View full screen - View 1 of Lot 9. An Allegory of Abundance in a drawn circle.
9

Giulio Pippi, called Giulio Romano

An Allegory of Abundance in a drawn circle

Estimate:

120,000

to
- 160,000 USD

Giulio Pippi, called Giulio Romano

Giulio Pippi, called Giulio Romano

An Allegory of Abundance in a drawn circle

An Allegory of Abundance in a drawn circle

Estimate:

120,000

to
- 160,000 USD

Giulio Pippi, called Giulio Romano

Rome 1499 - 1546 Mantua

An Allegory of Abundance in a drawn circle


Pen and brown ink and reddish-brown wash

218 by 226 mm


Laid down and the backing partly attached on the mount. Slight brown staining around the top edges and in the upper section of the drawing. Very slight staining also towards the lower edges. Two tiny splashes of beige color near the cornucopia and two darker stains at the top. A tiny brown stain lower right corner. Overall in good condition, pen and brown ink still strong.


In response to your inquiry, we are pleased to provide you with a general report of the condition of the property described above. Since we are not professional conservators or restorers, we urge you to consult with a restorer or conservator of your choice who will be better able to provide a detailed, professional report. Prospective buyers should inspect each lot to satisfy themselves as to condition and must understand that any statement made by Sotheby's is merely a subjective qualified opinion.

NOTWITHSTANDING THIS REPORT OR ANY DISCUSSIONS CONCERNING CONDITION OF A LOT, ALL LOTS ARE OFFERED AND SOLD "AS IS" IN ACCORDANCE WITH THE CONDITIONS OF SALE PRINTED IN THE CATALOGUE.

Jonathan Richardson, Senior (1665-1745), London (L.2184);
Sir Joshua Reynolds (1723-1792), London (L.2364);
Sir Thomas Lawrence (1769-1830), London (L.2445);
with Samuel Woodburn, London,
where acquired in 1836 by Lord Francis Egerton, 1st Earl of Ellesmere (1800-1857), London (L.2710b);
by descent to the 5th Earl of Ellesmere, 6th Duke of Sutherland,
his sale, London, Sotheby's, The Ellesmere Collection, Part II, 5 December 1972, lot 55;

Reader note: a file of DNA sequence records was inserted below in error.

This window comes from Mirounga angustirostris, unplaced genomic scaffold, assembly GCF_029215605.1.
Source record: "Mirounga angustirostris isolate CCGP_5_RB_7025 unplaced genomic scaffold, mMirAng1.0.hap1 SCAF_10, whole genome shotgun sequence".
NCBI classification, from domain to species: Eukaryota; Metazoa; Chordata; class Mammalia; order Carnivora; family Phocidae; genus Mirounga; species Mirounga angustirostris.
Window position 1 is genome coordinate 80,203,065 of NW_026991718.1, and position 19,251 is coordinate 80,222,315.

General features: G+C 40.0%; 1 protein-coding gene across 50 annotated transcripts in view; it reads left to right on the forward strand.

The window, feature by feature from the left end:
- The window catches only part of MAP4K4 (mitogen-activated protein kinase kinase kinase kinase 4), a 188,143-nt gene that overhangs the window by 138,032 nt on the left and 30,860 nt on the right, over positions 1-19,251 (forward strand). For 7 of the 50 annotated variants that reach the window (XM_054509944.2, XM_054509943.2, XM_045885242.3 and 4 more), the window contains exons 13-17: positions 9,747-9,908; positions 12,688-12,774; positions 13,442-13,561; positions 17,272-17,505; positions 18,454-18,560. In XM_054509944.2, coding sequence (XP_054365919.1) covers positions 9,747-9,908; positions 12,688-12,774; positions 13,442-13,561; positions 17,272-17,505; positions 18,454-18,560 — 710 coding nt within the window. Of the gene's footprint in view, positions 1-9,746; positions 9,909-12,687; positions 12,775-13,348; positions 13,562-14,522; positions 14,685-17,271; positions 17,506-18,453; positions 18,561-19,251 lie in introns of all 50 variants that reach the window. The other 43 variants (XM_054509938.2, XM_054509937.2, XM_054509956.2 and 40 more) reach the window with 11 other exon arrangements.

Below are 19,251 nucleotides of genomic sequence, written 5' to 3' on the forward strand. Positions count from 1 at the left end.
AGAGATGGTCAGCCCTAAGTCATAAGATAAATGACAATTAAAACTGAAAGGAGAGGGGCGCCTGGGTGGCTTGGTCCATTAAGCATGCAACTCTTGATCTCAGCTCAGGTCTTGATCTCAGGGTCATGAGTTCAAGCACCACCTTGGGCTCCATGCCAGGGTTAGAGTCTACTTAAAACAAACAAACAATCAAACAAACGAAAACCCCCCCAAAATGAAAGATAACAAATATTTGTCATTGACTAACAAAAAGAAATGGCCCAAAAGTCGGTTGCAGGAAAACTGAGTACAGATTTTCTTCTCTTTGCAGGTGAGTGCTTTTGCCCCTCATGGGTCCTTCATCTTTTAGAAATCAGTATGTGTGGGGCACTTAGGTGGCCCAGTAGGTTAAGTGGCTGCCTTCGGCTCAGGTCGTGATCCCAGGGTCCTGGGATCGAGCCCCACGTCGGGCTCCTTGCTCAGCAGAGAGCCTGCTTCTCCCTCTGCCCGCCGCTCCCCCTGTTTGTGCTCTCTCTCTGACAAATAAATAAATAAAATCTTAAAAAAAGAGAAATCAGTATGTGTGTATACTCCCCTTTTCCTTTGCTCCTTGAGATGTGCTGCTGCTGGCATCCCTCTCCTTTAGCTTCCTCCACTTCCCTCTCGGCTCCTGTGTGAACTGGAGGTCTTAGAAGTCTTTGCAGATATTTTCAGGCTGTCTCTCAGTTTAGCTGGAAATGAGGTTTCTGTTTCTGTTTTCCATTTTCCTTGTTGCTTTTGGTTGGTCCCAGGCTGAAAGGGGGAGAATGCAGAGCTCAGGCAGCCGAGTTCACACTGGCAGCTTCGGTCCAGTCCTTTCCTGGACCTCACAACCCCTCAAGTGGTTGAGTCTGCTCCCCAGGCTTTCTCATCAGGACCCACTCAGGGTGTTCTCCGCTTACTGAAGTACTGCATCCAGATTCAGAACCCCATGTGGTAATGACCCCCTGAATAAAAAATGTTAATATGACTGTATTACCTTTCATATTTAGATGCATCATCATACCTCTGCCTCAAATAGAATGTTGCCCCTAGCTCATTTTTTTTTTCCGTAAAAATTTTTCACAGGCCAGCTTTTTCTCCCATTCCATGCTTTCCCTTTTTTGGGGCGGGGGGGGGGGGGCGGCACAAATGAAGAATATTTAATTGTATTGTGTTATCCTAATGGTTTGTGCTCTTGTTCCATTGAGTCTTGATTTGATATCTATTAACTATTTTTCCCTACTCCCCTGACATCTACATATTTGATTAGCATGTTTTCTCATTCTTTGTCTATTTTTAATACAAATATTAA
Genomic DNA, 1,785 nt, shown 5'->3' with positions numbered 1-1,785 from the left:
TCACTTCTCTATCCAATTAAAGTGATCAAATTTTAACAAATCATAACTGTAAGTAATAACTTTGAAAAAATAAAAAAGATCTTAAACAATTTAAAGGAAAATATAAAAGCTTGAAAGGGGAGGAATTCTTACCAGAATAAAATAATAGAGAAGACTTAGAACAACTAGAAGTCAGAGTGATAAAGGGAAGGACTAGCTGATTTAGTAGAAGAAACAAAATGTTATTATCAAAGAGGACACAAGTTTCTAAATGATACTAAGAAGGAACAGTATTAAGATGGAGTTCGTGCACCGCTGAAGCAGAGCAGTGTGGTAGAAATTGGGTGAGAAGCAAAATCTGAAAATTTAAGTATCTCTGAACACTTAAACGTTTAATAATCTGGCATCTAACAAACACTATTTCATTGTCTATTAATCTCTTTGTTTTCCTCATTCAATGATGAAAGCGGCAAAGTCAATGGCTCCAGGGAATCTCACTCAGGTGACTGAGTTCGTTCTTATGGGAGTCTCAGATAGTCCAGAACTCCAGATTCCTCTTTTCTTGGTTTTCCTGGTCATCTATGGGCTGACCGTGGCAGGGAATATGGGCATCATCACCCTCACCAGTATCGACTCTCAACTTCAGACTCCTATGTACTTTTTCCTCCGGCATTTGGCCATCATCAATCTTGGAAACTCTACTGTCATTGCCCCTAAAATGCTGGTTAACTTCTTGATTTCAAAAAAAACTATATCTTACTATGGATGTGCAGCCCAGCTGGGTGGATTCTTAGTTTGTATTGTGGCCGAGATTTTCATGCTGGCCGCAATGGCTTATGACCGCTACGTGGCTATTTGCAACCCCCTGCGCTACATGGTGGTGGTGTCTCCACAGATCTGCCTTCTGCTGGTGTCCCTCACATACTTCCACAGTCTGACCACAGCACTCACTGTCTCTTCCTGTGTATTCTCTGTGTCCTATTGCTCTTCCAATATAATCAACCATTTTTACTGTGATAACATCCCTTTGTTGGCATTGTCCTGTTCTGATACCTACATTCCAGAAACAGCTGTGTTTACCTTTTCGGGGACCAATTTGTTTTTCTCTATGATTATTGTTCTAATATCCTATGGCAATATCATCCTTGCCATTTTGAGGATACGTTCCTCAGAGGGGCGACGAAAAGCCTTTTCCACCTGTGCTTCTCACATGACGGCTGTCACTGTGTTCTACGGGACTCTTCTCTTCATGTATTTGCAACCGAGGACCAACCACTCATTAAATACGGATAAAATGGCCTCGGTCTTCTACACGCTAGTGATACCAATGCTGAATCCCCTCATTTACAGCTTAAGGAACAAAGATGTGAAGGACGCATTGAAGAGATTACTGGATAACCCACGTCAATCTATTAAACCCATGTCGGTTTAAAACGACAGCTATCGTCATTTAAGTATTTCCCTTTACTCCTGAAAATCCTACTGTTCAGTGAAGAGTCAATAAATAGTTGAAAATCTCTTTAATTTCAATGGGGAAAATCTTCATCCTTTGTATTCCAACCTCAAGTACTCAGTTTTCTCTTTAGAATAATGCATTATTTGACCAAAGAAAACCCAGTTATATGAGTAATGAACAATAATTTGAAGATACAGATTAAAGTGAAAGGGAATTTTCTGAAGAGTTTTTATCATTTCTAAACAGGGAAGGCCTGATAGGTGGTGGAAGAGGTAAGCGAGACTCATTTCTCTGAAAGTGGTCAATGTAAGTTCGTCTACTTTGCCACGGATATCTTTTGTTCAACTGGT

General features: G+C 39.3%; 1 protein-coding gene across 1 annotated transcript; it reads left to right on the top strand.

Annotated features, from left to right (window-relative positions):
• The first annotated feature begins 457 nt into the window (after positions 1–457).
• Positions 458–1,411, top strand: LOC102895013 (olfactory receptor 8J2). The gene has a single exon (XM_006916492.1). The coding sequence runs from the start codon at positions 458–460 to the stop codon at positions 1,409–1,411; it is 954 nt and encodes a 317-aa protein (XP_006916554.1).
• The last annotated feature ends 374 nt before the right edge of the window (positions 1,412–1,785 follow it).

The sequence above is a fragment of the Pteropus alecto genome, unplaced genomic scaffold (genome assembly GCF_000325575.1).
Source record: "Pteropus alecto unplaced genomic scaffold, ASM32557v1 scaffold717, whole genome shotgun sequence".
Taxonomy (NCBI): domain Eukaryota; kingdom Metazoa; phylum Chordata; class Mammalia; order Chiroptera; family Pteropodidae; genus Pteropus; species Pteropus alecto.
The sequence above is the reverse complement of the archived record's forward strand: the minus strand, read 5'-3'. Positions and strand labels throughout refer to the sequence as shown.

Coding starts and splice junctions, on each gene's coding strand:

John Winter;
Private collection
Catalogue of the Ellesmere Collection of Drawings at Bridgewater House, London 1898, no. 127;
F. Hartt, Giulio Romano, New Haven 1958, vol. I, p. 304, no. 289


London, The Lawrence Gallery, Fifth Exhibition, Julio Romano, Francesco Primaticcio, Leonardo da Vinci and Pierino del Vaga, 1836, no. 18

Giulio Romano was particularly celebrated and recognized in his time for his innovative designs and his restless imagination in creating harmonious and illusionistic interiors. This elegant drawing, representing an allegory of Abundance, incorporates many familiar elements from Giulio’s repertoire found in the decoration of both Palazzo Te and the Palazzo Ducale, Mantua. His style frequently involved appropriations of antique sources in his narrative, and as so often in Giulio’s works, the motifs in the present drawing are loosely inspired by the Antique. 


This sheet is most probably a preliminary study for a stucco roundel, as indicated by the indications of a circular shape lightly drawn around the composition. The graceful contours of the figures are characteristic of Giulio’s interest in depicting visually pleasing forms, resulting in a harmonious ensemble. This is especially evident in the beautiful figure of Abundance, seated on a stool with leonine feet, surrounded by her attendants, one kneeling and holding a large cornucopia springing out from an acanthus leaf. The drawing is executed with a typically delicate and fluid use of the pen and ink, complemented by generously applied light red wash. Some of the shadowing at the center of the composition is accented with reassured parallel lines.


Frederick Hartt dated this handsome sheet to circa 1528. It does not seem to relate to any surviving or known decoration, and may record a discarded design.


Giulio, one of the most influential of Raphael’s pupils, arrived in Mantua in 1524 when Federico Gonzaga ruled the city as the fifth marchese, a title he had assumed in 1519. In 1530 the emperor Charles V conferred on him the title of duke. The Gonzaga family had ruled the Mantuan state since the early 14th century. In the 15th and 16th centuries their passion for art attracted to Mantua artists as illustrious as Mantegna and Giulio Romano, to serve the family’s growing prestige and need for visual propaganda. 


The provenance of this sheet from the renowned Ellesmere sale is extremely distinguished. It is one of several drawings by Giulio dispersed from the Richardson collection, which than passed to two other great collectors of Italian drawings, Sir Joshua Reynolds and Sir Thomas Lawrence, before entering the collection of Lord Francis Egerton, 1st Earl of Ellesmere (1800-1857), who acquired them in 1836 from the dealer Samuel Woodburn (1786-1853).